Massachusetts Chapter of the American College of Surgeons

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Peer Coaching for Surgical Development: Analysis of Attending Professional Fulfillment Scores in a Multi-institutional Coaching Program
Robert D Sinyard1, Augustus Gleason2, Steven Yule3, Douglas S Smink4
1Massachusetts General Hospital, Boston, MA; 2Lahey Clinic, Burlington, MA; 3University of Edinburgh, Edinburgh, UK; 4Brigham & Women's Hospital, Boston, MA

Peer surgical coaching has demonstrated promise for performance improvement and continued professional development. We sought to evaluate quantitatively the changes in surgeons’ professional fulfillment over the course of a peer coaching program.

Surgeons across 8 hospitals completed the Stanford professional fulfillment index (PFI) and a coach training program. Surgeons were assigned either “coach” or “coachee” roles. Each pair followed a defined coaching structure: preoperative goal setting, intraoperative observation, and postoperative debriefing. Following two coaching sessions, the surveys were repeated, including a net promoter score.

48 surgeons enrolled, of which 46 surgeons completed the pre-program PFI and 36 completed the post-program PFI. No significant changes were noted between measurements of professional fulfillment (p=0.76), work exhaustion (p=0.09), interpersonal disengagement (p=0.71), or medical error (p=0.78). Feedback gathered from 61 surgical coaching sessions demonstrated that surgeons perceive their emotional state during coaching as comfortable (39%), safe (23%), optimistic (20%), or neutral (7%). None selected negative emotional states. Surgeon pairs focused their coaching sessions on teaching (33%), followed by non-technical (28%) and technical skills (20%). The net promoter score for the program was 33 (scale: -100 to 100), reflecting a moderately high sense of commitment and satisfaction.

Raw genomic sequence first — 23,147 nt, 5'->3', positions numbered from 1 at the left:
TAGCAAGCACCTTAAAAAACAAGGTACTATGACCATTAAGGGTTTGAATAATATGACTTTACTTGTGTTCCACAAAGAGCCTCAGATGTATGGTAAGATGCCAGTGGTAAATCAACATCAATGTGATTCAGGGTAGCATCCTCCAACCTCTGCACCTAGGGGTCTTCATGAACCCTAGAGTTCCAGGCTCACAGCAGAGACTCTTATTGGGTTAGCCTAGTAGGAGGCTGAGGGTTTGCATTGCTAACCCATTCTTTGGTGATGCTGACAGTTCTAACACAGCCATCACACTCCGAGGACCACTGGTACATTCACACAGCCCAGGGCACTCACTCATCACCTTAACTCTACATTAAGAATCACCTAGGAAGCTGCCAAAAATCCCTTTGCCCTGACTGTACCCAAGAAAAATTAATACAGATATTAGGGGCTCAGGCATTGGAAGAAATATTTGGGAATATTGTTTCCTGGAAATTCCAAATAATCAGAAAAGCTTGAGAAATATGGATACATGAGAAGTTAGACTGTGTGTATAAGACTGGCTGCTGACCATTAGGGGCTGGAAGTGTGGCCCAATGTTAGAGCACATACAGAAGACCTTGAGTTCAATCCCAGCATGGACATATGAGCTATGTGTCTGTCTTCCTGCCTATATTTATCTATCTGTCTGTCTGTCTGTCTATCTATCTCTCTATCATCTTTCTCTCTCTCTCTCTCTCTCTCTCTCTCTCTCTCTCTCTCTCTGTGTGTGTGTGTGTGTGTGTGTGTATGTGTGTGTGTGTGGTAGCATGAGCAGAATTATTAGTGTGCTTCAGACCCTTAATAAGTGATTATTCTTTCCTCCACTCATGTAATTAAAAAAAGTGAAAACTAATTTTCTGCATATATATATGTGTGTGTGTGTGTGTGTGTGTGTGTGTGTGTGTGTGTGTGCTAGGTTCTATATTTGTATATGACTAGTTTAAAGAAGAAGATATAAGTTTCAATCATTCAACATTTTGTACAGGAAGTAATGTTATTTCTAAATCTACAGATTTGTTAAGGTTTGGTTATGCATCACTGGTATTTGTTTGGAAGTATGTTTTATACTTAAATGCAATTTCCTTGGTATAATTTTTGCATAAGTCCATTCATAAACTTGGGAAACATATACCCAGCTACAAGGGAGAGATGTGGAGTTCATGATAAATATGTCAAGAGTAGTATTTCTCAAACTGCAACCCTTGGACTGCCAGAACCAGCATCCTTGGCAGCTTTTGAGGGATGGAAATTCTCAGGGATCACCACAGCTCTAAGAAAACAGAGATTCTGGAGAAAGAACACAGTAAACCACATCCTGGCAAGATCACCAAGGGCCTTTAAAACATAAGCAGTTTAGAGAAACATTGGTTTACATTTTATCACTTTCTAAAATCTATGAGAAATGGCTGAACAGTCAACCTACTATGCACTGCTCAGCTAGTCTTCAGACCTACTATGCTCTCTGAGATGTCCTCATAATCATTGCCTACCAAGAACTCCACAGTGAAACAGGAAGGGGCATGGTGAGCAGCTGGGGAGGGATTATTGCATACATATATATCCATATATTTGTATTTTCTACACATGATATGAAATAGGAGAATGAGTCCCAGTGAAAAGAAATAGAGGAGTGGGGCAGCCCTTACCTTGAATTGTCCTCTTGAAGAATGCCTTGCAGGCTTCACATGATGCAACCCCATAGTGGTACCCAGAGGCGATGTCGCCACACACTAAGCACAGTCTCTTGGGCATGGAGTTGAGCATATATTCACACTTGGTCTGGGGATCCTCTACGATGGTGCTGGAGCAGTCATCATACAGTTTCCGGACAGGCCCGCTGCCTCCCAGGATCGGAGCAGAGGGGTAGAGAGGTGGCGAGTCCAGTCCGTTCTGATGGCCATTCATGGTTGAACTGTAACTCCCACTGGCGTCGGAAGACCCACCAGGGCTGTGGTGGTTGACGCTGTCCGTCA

Though surgeon participation in a peer coaching program does not appear to affect professional fulfillment, participants do perceive exclusively positive emotions with coaching and are likely to recommend it to others. Surgeons are also more likely to focus their coaching efforts on teaching and non-technical skills, consistent with prior research.

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